In my head: Cruel Summer – Blestenation

For some reason, the archived comments on my blog no longer work. That kind of pisses me off, since I do have them there for a reason – I like to go back from time to time and read them. There’s not much point in having people write them in the first place if they’re just going to get deleted.

It’s hard to find good service these days, I guess.I almost shelled out the dough to buy that blogging software that you can put on your server (I can’t think of the name right now, but it’ll come to me), but I just couldn’t justify it. If at some point I can figure out a way to make it useful for Shootingiron, i’ll have the company pay for it. Until then, I’m stuck relying on other people’s service. Cuz, hey, free is free.

Anyway, here’s the bulk of my entry, another project from the writing class.

“Enough is not enough”

I’ve moved at least eight times in the last ten years, and no matter how many things I sell, throw away, or just leave behind, I always manage to accumulate more “stuff” that I don’t really need. How does this happen? It’s as if I’m compelled to acquire, driven by some basic need to hoard these things that do nothing more than collect dust on the shelves and make my next move all the more tedious.

If I wanted to put as much effort into making excuses for my junk as I do into collecting it, I could say things like: I want to be prepared for as many occasions as possible, I’m going to use that sometime “very soon”, and I like to have things to loan out to people. These excuses are all true, mind you, but they don’t really address the issue that there are hundreds of items cluttering up my shelves, closets, desk, cupboards, and drawers, that serve no practical purpose whatsoever. As much as I’d like to believe so, there’s no need for a penholder in every room of the house, each with at least five pens (though pencils, for some reason, seem to be consistently meager in supply).It’s easy to see how some of my things have been acquired. In a word: hobbies. Plastic models with paints and accessories to accompany them, a flight log with maps and charts, computer games dating back to the time of floppy disk, various photography paraphernalia, weights and exercise equipment, and numerous art supplies from half-finished projects. However, while these help explain the clutter, they by no means excuse it.

Almost two years ago, I was renting a small room in a friend’s condo while examining the direction my life was taking. All the belongings I used on a day-to-day basis were kept in my eight by eight-foot bedroom. One bed, one bookshelf, one desk, a three-foot wide closet, and everything they could contain were all I had access to. The rest was in storage. And of those items that were out of sight, I neither required nor missed anything.

Obviously, there were things in the rest of the condo that I took for granted – kitchenware, furniture, telephone, television, etc. But those weren’t the things that now clutter my life. It’s everything that I was living without.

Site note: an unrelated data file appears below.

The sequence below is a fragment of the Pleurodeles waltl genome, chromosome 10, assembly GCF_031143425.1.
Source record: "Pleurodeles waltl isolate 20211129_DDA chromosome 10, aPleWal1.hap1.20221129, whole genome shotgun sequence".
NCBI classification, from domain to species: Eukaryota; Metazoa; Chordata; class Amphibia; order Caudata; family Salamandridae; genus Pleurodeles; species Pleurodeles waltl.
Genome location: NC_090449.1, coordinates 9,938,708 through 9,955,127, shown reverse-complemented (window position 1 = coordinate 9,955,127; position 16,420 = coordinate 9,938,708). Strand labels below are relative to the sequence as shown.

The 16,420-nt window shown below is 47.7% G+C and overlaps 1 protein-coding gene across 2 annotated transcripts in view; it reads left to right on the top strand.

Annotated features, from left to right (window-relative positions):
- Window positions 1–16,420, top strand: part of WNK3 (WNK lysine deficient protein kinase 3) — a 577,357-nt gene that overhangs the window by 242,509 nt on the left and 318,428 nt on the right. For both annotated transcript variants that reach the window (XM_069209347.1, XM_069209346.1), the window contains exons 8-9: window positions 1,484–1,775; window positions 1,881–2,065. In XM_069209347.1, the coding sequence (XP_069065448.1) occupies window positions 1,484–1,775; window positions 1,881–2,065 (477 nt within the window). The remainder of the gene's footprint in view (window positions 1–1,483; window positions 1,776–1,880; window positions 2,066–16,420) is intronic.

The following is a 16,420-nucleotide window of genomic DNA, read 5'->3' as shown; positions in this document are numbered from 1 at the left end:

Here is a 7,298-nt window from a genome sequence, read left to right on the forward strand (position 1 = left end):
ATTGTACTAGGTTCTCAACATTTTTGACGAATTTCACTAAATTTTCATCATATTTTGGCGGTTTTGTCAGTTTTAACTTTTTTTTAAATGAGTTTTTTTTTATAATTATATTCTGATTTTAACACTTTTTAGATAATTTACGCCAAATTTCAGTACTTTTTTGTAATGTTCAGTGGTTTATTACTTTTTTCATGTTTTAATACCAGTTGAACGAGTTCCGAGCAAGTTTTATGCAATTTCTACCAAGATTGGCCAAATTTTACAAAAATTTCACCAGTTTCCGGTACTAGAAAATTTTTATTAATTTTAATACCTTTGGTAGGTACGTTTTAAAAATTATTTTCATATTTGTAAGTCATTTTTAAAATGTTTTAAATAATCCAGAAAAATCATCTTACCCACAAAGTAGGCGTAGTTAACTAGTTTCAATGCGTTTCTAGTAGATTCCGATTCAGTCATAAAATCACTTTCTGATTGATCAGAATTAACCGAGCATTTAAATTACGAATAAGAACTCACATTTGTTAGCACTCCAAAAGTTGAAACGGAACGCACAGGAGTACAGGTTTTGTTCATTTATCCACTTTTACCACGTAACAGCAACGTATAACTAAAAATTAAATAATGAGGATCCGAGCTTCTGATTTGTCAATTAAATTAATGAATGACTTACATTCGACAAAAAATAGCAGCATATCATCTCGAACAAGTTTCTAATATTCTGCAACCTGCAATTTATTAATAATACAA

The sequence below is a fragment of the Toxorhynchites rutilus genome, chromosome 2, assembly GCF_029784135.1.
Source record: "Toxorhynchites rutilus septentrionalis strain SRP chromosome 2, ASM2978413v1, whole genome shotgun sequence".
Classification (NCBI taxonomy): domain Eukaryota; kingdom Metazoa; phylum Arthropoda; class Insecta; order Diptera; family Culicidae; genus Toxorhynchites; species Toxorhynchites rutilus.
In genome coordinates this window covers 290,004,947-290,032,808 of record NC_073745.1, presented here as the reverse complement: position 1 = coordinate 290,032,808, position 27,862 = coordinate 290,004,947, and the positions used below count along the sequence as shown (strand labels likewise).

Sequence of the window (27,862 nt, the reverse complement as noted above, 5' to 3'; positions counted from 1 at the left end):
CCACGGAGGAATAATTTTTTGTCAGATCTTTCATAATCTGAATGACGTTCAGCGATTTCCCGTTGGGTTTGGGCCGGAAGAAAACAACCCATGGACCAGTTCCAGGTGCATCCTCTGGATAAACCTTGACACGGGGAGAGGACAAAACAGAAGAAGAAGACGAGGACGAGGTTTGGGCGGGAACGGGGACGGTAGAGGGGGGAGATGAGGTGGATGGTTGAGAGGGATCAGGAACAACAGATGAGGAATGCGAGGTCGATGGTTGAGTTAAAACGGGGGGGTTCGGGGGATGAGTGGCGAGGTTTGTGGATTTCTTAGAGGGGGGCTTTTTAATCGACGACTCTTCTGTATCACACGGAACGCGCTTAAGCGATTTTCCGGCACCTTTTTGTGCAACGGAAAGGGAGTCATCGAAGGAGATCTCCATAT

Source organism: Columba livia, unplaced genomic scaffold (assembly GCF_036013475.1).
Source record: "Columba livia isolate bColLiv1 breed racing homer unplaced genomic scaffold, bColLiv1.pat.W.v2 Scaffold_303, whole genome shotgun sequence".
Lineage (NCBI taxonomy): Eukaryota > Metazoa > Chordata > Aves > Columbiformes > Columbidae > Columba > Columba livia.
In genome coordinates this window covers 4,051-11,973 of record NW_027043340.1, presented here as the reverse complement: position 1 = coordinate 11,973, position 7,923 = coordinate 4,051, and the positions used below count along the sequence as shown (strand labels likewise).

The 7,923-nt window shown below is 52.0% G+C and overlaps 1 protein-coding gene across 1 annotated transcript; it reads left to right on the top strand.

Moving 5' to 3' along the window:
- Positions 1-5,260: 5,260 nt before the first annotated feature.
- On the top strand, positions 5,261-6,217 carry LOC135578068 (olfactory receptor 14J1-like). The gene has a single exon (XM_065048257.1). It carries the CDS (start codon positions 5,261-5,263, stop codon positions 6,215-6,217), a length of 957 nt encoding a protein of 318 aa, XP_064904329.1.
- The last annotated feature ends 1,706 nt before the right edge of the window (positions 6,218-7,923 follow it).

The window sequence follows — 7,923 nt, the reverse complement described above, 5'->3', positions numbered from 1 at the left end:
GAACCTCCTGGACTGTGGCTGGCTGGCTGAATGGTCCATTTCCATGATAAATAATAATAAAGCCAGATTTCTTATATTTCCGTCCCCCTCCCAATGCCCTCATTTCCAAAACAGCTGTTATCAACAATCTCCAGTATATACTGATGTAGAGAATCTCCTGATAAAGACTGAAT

The real kicker is, after I moved out and retrieved all of my things from storage, I couldn’t imagine parting with any of them. Once they’d re-imposed themselves on my mind, once I remembered that I owned them, they suddenly became important again. Why?

Some of it I can understand. There are always items that people consider sentimental, and keep for that very reason, but photocopied text from high school classes that I’d never read in the first place? Come on, that’s just downright crazy. To think that I’d been lugging it around for all that time boggles the mind. So I did the right thing – I got rid of boxes and boxes of garbage.

It wasn’t the last time such an event would occur. Some time later, when moving out-of-state, the opportunity arose for me to “clean house” yet again. Piles of clothes from the nineteen eighties, that had somehow survived the previous cleaning binge, were donated to charity. Stacks of paper and useless junk were tossed.

Little good it did. I find myself moving again, and everything seems to have accumulated in bulk. Feeling the need to once again pare down, I started with the obvious. Four shelves of books – I always meant to read them, but ten years later decided that it just wasn’t going to happen – have been sold or donated, along with numerous CDs that haven’t been listened to in ages. And yet, I haven’t even scratched the surface of everything that remains. All the papers and bric-a-brac that were so painfully parted with before have been replaced. The worst part is, the new stuff doesn’t even have sentimental value.

So I’ve decided, it’s time for a purge of epic proportions. Not just a purge, but a change as well. Anything that has no practical value gets tossed. Memoirs and photos will stay, but no letters, cards, or anything else that I may try to tell myself I’ll read again one day, and never will. If a friend wants to borrow a book, too bad, I won’t have it anymore. That’s what library cards are for. If I don’t have something that a situation requires, I’ll improvise. The acquisition of useless items will stop here and now. If something can’t significantly improve either the comfort or quality of my life, I don’t need it. Each piece of paper, unless containing records or artwork, will end up recycled.

Really though, who am I kidding? Not only am I lazy, but as much as I hate moving my junk time after time, I like having my decorative, dessert coffee glasses. As soon as I get rid of something, it’ll be replaced by the newest gadget of the week. I’m a creature of habit, and no amount of moving, griping, or ridding myself of clutter will ever change the fact that I like having stuff. And unless I’m forced to live out of a box, I’m pretty sure that I’ll be gathering it until I die.

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